São Luís, capital of the state of Maranhão, Brazil (population 870,028 as of 2000), and island on which the city is located (originally called Upaon-açu [Big Island] by the native Tupinambá). The Frenchman Daniel de La Touche founded the city on 8 September 1612, naming it in honor of King Louis XIII. The Portuguese drove out the French in 1615; the Dutch occupied the city from 1641 to 1644, when they, too, were expelled.
São Luís became the capital of the vast colonial state of Maranhão in 1626. With the growth of Maranhão's slave-based economy in the seventeenth and eighteenth centuries, significant quantities of sugar, cotton, and rice were exported through São Luís. The city maintained direct relations with the Court in Lisbon. Sons of the elite, educated in Coimbra, held key court positions and received noble titles. São Luís was known as the "Athens of Brazil" owing to the remarkable number of its authors, poets, playwrights, scientists, journalists, and politicians who were nationally known during the 1800s. Modern writers, including Josué Montello and Ferreira Gullar, continue to give Maranhão national literary prominence.
São Luís was the first city in northern Brazil to feature public gas illumination, a trolley system, and public fountains with piped water. More than 4,000 buildings still remain from the seventeenth, eighteenth, and nineteenth centuries, many with facades of colorful tiles brought as ballast from Portugal, along with the cobblestones that pave the narrow streets of the historical district. Brazilian independence and the abolition of slavery, followed by declining markets for agricultural exports, initiated a period of economic decline that continued through the early 1990s, despite the metallurgical industries and port facilities that were built in the 1980s.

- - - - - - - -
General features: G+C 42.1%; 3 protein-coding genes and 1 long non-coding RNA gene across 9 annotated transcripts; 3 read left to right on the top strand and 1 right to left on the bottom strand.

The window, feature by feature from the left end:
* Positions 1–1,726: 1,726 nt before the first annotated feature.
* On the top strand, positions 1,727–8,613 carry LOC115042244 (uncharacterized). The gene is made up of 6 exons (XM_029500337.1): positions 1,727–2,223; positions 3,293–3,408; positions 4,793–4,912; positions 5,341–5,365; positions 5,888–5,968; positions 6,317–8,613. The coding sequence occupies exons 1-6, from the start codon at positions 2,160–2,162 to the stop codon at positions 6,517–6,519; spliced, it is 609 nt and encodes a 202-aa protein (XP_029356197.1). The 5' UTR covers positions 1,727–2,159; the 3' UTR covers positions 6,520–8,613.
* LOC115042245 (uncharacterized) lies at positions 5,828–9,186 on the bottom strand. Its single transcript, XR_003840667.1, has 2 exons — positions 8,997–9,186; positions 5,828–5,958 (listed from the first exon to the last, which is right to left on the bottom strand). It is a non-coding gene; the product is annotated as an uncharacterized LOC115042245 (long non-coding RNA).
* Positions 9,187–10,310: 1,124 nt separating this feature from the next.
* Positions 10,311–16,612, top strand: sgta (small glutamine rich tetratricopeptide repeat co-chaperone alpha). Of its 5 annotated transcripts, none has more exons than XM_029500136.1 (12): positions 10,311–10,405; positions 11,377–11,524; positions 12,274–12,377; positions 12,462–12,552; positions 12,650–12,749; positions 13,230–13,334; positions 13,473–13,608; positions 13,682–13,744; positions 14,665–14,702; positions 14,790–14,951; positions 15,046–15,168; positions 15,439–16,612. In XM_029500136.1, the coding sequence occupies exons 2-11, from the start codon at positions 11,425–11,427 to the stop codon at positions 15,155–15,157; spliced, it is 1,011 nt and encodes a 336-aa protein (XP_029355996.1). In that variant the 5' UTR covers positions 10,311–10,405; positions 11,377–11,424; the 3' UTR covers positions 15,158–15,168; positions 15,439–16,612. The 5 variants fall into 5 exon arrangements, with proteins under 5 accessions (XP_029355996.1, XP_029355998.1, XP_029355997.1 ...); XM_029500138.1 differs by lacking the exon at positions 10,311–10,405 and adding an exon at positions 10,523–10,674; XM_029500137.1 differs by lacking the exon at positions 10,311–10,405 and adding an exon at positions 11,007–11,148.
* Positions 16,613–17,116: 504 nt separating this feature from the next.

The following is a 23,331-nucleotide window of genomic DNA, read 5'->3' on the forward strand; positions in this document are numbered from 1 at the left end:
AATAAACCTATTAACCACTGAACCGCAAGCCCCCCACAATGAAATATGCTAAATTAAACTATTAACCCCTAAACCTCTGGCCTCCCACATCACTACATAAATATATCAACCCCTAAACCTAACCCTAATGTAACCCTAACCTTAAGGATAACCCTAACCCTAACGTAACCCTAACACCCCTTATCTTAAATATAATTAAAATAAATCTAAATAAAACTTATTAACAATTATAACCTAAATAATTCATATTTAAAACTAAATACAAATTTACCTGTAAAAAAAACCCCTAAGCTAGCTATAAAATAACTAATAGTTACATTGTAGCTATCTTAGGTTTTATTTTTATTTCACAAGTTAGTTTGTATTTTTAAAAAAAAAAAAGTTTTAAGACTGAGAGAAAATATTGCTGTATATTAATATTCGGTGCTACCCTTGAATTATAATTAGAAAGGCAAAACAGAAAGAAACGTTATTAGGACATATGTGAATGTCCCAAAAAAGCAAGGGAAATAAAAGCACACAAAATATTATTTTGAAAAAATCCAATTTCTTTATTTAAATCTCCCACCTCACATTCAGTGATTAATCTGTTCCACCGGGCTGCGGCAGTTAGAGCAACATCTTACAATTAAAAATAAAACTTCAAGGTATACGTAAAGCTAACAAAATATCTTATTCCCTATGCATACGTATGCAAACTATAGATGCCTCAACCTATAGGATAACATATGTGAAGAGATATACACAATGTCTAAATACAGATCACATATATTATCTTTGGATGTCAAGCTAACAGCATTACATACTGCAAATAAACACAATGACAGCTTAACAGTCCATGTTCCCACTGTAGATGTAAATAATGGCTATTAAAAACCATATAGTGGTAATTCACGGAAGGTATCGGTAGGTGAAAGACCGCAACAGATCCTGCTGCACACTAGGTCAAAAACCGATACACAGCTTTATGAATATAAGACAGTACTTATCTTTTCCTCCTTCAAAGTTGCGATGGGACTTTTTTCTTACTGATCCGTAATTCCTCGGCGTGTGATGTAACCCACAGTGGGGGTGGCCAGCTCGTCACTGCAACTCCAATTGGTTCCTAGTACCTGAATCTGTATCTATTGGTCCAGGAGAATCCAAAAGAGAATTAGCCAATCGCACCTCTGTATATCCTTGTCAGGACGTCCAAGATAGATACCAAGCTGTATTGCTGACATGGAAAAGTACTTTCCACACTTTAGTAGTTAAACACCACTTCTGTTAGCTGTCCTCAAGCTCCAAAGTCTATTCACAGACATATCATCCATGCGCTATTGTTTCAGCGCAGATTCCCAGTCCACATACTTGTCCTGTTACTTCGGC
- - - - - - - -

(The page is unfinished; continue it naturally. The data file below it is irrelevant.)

See alsoBrazil, Geography .
César Augusto Marques, Dicionário histórico-geográfico da Provincia do Maranhão, 2d ed. (1970).
Ivan Sarney Costa, São Luís: Nature's Island of Loveliness (1989).
Jomar Da Silva Moraes, Guia de São Luís do Maranhão (1989).
Andrés, Luiz Phelipe de Carvalho Castro, et al. Centro histórico de São Luís Maranhão: Patrimonio mundial. Sao Paulo: Audichromo Editora, 1998.
Santos, Maria do Rosário Carvalho. Caminho das matriarcas Jeje-Nago: Uma contribuicão para história da religião Afro Maranhão. São Paulo: Imprensa Oficial, 2005.
Gayle Waggoner Lopes
"São Luís." Encyclopedia of Latin American History and Culture. . Encyclopedia.com. (September 26, 2018). http://www.encyclopedia.com/humanities/encyclopedias-almanacs-transcripts-and-maps/sao-luis
"São Luís." Encyclopedia of Latin American History and Culture. . Retrieved September 26, 2018 from Encyclopedia.com: http://www.encyclopedia.com/humanities/encyclopedias-almanacs-transcripts-and-maps/sao-luis